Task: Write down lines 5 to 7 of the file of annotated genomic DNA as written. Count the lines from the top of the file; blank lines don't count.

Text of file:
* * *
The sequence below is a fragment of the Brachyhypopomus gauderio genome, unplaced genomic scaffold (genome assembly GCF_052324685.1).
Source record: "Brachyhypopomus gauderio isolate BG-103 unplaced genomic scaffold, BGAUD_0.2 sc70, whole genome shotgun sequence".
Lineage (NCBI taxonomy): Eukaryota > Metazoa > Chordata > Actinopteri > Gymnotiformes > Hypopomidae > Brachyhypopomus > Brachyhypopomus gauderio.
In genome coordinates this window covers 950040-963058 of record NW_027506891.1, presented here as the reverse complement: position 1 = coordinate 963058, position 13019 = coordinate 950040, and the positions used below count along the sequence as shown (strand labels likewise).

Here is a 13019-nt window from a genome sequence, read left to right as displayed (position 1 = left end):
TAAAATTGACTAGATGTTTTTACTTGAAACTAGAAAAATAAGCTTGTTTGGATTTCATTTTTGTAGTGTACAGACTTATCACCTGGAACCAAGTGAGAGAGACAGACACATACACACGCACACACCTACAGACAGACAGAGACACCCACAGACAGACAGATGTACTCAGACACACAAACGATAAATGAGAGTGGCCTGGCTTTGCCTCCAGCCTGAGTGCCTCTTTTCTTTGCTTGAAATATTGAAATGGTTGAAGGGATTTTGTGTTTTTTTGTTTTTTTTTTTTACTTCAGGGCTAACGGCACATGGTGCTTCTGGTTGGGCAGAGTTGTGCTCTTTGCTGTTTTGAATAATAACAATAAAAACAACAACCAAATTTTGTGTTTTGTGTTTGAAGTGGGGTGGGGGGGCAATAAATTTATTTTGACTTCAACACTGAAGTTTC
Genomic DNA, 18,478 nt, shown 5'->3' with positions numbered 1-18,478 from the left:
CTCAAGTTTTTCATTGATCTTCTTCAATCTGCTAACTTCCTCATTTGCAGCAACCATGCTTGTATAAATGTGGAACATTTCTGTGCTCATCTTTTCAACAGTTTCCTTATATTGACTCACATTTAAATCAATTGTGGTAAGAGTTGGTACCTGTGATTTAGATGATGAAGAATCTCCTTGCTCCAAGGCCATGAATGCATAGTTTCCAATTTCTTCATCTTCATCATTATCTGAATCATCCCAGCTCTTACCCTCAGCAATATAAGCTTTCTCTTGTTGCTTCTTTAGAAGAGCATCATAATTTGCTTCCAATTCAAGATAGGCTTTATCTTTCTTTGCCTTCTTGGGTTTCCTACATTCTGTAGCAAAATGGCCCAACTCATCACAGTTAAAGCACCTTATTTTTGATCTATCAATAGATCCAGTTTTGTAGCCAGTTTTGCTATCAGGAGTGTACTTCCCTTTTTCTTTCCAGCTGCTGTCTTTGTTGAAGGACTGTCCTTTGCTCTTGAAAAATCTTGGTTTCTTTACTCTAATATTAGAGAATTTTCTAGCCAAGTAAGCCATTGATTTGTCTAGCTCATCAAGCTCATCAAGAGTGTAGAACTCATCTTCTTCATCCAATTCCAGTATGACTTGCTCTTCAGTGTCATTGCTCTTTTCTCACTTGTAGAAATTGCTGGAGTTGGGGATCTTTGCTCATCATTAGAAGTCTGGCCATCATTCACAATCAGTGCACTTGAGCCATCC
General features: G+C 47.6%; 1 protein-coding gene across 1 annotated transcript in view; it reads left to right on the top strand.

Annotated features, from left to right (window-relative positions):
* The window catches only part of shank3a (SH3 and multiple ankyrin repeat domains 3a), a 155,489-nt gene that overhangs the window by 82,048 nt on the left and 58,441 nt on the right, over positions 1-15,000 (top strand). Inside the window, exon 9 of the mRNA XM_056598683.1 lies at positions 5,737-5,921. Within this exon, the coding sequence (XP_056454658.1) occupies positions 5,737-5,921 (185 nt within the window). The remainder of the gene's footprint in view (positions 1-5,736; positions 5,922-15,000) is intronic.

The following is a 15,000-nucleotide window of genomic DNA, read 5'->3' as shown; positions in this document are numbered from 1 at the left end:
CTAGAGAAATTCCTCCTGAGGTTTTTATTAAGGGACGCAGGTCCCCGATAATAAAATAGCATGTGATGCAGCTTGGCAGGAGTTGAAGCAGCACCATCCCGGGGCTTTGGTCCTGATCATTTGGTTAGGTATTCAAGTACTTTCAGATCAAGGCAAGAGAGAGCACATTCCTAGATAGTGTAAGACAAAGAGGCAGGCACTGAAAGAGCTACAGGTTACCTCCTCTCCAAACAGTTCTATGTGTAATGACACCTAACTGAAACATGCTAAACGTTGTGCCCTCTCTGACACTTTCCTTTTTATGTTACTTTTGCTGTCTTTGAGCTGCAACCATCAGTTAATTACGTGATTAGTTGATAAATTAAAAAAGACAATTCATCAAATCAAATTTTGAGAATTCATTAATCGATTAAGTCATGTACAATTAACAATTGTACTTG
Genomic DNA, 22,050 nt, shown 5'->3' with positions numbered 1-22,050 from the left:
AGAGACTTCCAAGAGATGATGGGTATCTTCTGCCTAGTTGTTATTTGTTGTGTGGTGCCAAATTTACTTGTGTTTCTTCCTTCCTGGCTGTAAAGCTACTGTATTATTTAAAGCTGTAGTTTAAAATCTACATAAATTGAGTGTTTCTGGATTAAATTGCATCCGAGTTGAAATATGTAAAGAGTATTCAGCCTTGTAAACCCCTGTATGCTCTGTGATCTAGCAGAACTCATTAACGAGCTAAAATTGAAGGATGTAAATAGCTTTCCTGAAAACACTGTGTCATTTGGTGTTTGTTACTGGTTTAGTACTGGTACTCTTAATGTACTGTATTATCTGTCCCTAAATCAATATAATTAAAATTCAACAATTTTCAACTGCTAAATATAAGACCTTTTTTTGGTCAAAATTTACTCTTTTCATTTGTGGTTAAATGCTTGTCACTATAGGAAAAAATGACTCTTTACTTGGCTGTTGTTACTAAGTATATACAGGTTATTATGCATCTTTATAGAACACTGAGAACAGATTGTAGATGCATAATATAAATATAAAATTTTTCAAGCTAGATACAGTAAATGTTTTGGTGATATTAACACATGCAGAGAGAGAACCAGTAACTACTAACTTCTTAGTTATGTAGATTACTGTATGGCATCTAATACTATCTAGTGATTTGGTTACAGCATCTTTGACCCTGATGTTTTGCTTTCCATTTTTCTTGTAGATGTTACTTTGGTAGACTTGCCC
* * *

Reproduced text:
Here is a 13019-nt window from a genome sequence, read left to right as displayed (position 1 = left end):
TAAAATTGACTAGATGTTTTTACTTGAAACTAGAAAAATAAGCTTGTTTGGATTTCATTTTTGTAGTGTACAGACTTATCACCTGGAACCAAGTGAGAGAGACAGACACATACACACGCACACACCTACAGACAGACAGAGACACCCACAGACAGACAGATGTACTCAGACACACAAACGATAAATGAGAGTGGCCTGGCTTTGCCTCCAGCCTGAGTGCCTCTTTTCTTTGCTTGAAATATTGAAATGGTTGAAGGGATTTTGTGTTTTTTTGTTTTTTTTTTTTACTTCAGGGCTAACGGCACATGGTGCTTCTGGTTGGGCAGAGTTGTGCTCTTTGCTGTTTTGAATAATAACAATAAAAACAACAACCAAATTTTGTGTTTTGTGTTTGAAGTGGGGTGGGGGGGCAATAAATTTATTTTGACTTCAACACTGAAGTTTC
Genomic DNA, 18,478 nt, shown 5'->3' with positions numbered 1-18,478 from the left: